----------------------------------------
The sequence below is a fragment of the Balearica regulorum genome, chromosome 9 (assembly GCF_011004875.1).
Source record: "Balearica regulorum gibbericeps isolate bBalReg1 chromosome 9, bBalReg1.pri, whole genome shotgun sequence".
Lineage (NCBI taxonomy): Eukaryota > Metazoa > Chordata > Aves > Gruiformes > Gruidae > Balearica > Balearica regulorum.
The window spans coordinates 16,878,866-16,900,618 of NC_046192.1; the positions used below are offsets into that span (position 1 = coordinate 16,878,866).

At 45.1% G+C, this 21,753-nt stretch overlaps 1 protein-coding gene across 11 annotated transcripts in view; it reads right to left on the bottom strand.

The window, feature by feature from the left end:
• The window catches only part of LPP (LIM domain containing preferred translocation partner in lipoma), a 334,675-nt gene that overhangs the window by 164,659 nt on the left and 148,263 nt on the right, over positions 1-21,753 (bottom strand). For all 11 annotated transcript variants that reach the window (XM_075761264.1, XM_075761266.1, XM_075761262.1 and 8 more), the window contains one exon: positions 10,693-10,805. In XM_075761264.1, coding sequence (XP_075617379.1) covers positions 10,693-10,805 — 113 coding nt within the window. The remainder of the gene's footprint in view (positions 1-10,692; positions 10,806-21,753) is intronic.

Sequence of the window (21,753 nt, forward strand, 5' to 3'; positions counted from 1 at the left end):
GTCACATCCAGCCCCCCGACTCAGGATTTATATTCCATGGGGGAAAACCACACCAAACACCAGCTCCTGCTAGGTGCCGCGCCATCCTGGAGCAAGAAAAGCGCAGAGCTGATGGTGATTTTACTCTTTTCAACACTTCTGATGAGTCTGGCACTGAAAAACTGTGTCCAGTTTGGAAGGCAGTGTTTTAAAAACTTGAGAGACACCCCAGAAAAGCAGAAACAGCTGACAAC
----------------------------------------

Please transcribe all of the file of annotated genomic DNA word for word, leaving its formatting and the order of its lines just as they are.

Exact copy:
The sequence below is a fragment of the Balearica regulorum genome, chromosome 9 (assembly GCF_011004875.1).
Source record: "Balearica regulorum gibbericeps isolate bBalReg1 chromosome 9, bBalReg1.pri, whole genome shotgun sequence".
Lineage (NCBI taxonomy): Eukaryota > Metazoa > Chordata > Aves > Gruiformes > Gruidae > Balearica > Balearica regulorum.
The window spans coordinates 16,878,866-16,900,618 of NC_046192.1; the positions used below are offsets into that span (position 1 = coordinate 16,878,866).

At 45.1% G+C, this 21,753-nt stretch overlaps 1 protein-coding gene across 11 annotated transcripts in view; it reads right to left on the bottom strand.

The window, feature by feature from the left end:
• The window catches only part of LPP (LIM domain containing preferred translocation partner in lipoma), a 334,675-nt gene that overhangs the window by 164,659 nt on the left and 148,263 nt on the right, over positions 1-21,753 (bottom strand). For all 11 annotated transcript variants that reach the window (XM_075761264.1, XM_075761266.1, XM_075761262.1 and 8 more), the window contains one exon: positions 10,693-10,805. In XM_075761264.1, coding sequence (XP_075617379.1) covers positions 10,693-10,805 — 113 coding nt within the window. The remainder of the gene's footprint in view (positions 1-10,692; positions 10,806-21,753) is intronic.

Sequence of the window (21,753 nt, forward strand, 5' to 3'; positions counted from 1 at the left end):
GTCACATCCAGCCCCCCGACTCAGGATTTATATTCCATGGGGGAAAACCACACCAAACACCAGCTCCTGCTAGGTGCCGCGCCATCCTGGAGCAAGAAAAGCGCAGAGCTGATGGTGATTTTACTCTTTTCAACACTTCTGATGAGTCTGGCACTGAAAAACTGTGTCCAGTTTGGAAGGCAGTGTTTTAAAAACTTGAGAGACACCCCAGAAAAGCAGAAACAGCTGACAAC